A: I absolutely prefer to paint. However, tattooing is far and away more fun.

Q: Do you get caught up in that darkness emotionally when you tattoo/paint or you keep that separate?
A: I think that there is a separation there, but I think that it comes from the act of doing either. It might be a bit like exorcizing my demons so to speak, I can get it out of my head onto a piece of cloth for people to look at or onto someone's body for them to carry for me.


       


Q: Your tattoo style reminds me of your paintings. Do you remember where and when your love and fascination for that style first began?
A: Hm, I think that the 'style' found me, I try and catch hold of what I see when. I'm not looking with my eyes. I will say that, since I started tattooing I have always made an effort to merge the two, to do on skin, as closely as I can, what I do on canvas.

Q: Are the drawing skills important to make a great art piece on skin?
A: Absolutely. Otherwise a machine could do it. The art is what gives it the soul.

Q: What is the sickest painting that you have ever done?
A: I don't know, often the ones that I feel will get the greatest reaction fall on deaf eyes and the ones that I am less enamored with win me the most accolades.

   

Q: Where is the "red line" that you can not press?
A: I haven't found it yet. as long as it is not dishonest it passes.

Q: As an artist, what are some of the challenges or obstacles you face when making your art?
A: Staying centered, staying grounded. Not getting swept away with at single piece and being owned by it.

Q: What reaction from the audience makes you happy?
A: The one that cracks their glass bubble. even just a little bit.

Q: Your art has a many violated themes. Have you ever been criticized?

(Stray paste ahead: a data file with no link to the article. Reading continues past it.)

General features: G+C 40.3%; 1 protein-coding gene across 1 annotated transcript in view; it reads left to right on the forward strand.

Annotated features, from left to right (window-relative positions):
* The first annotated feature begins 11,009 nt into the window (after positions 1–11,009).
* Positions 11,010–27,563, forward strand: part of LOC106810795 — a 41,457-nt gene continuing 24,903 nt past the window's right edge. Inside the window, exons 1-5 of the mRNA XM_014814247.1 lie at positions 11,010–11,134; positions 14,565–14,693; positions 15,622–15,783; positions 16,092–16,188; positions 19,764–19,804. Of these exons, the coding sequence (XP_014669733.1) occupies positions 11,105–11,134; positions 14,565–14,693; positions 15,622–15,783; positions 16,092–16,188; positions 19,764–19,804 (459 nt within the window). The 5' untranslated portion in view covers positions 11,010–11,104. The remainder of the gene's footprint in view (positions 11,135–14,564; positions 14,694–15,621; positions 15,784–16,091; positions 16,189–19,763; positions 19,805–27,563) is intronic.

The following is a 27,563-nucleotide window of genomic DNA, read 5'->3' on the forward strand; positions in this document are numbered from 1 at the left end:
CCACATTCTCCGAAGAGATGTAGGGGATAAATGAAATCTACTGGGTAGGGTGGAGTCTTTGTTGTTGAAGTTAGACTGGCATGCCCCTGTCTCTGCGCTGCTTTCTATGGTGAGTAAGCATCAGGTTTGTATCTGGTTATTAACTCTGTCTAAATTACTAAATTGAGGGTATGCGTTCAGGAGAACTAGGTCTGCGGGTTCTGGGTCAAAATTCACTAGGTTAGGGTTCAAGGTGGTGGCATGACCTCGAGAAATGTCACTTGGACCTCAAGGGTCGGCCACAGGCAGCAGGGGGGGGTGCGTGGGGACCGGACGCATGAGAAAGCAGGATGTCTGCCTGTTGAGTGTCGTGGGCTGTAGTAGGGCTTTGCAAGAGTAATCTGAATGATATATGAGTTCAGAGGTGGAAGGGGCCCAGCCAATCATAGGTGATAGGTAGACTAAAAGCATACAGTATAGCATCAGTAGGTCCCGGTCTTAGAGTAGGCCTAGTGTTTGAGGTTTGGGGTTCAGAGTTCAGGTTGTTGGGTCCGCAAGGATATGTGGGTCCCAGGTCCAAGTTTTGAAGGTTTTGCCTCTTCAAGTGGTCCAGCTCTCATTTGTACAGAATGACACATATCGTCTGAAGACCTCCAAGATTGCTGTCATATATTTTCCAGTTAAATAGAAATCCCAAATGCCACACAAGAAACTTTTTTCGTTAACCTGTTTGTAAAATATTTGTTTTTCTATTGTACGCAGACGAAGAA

A: Yes, absolutely I have. But antagonism masks an inability to cope and I appreciate that.

Q: Since your style is well-defined, have you ever thought to change it and start doing something completely different?
A: I am always looking at improving or modifying my technique, and I think that in subtle ways it is always evolving.

   

Q: What are the best and worst parts of being a full time, working artist?
A: It is the best of all possible jobs. That being said, it is not without its drawbacks (but what is). The pay is inconsistent and it is like self imposed manic depression ride, complete with constant anxiety and a never ending search for the next reason to paint.

Q: How do you feel after "Provocateur" Show? Was that a great opportunity to explain your art and get new inspiration?
A: It was great, a very enjoyable evening and I hope that we gave everyone a show, and maybe something to
talk about. Showing with so many talented people including Clive Barker was a trip. Veronika has put together a really great thing there and I look forward to showing with her again very soon.

Q: Where did you see yourself in 10 years as a painter or a professional tattoo artist?
A: In ten years I will still be doing both. I have still so much to do in both realms, and I think that I have come to a balance with them, a kind of symbiosis that I would be afraid of disturbing.

Q: Do you have any advice for the aspiring artists?
A: Find what moves you, find a way to make it move someone else. My greatest and deepest thanks Iva. Please do keep in touch. This has been a very helpful process for me, one that I greatly appreciate. Zmiya https://www.facebook.com/zmiya